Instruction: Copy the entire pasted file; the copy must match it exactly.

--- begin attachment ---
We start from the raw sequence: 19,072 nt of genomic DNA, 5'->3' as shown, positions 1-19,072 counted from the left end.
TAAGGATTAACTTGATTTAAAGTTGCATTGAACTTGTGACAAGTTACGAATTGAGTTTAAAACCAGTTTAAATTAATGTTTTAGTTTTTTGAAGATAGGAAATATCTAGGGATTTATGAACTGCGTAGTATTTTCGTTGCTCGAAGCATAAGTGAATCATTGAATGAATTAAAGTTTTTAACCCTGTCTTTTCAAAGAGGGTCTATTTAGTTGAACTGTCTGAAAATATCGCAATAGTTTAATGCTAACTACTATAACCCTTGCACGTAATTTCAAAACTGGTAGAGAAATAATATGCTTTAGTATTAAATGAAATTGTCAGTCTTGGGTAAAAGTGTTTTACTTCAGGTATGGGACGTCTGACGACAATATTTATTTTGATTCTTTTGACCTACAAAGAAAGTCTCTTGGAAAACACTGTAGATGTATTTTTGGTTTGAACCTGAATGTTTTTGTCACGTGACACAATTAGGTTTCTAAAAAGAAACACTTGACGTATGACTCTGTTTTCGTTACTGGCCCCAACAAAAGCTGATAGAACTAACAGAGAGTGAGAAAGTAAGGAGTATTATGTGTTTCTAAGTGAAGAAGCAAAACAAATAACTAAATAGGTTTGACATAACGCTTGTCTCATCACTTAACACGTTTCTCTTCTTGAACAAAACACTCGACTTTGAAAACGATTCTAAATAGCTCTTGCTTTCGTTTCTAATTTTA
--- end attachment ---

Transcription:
We start from the raw sequence: 19,072 nt of genomic DNA, 5'->3' as shown, positions 1-19,072 counted from the left end.
TAAGGATTAACTTGATTTAAAGTTGCATTGAACTTGTGACAAGTTACGAATTGAGTTTAAAACCAGTTTAAATTAATGTTTTAGTTTTTTGAAGATAGGAAATATCTAGGGATTTATGAACTGCGTAGTATTTTCGTTGCTCGAAGCATAAGTGAATCATTGAATGAATTAAAGTTTTTAACCCTGTCTTTTCAAAGAGGGTCTATTTAGTTGAACTGTCTGAAAATATCGCAATAGTTTAATGCTAACTACTATAACCCTTGCACGTAATTTCAAAACTGGTAGAGAAATAATATGCTTTAGTATTAAATGAAATTGTCAGTCTTGGGTAAAAGTGTTTTACTTCAGGTATGGGACGTCTGACGACAATATTTATTTTGATTCTTTTGACCTACAAAGAAAGTCTCTTGGAAAACACTGTAGATGTATTTTTGGTTTGAACCTGAATGTTTTTGTCACGTGACACAATTAGGTTTCTAAAAAGAAACACTTGACGTATGACTCTGTTTTCGTTACTGGCCCCAACAAAAGCTGATAGAACTAACAGAGAGTGAGAAAGTAAGGAGTATTATGTGTTTCTAAGTGAAGAAGCAAAACAAATAACTAAATAGGTTTGACATAACGCTTGTCTCATCACTTAACACGTTTCTCTTCTTGAACAAAACACTCGACTTTGAAAACGATTCTAAATAGCTCTTGCTTTCGTTTCTAATTTTA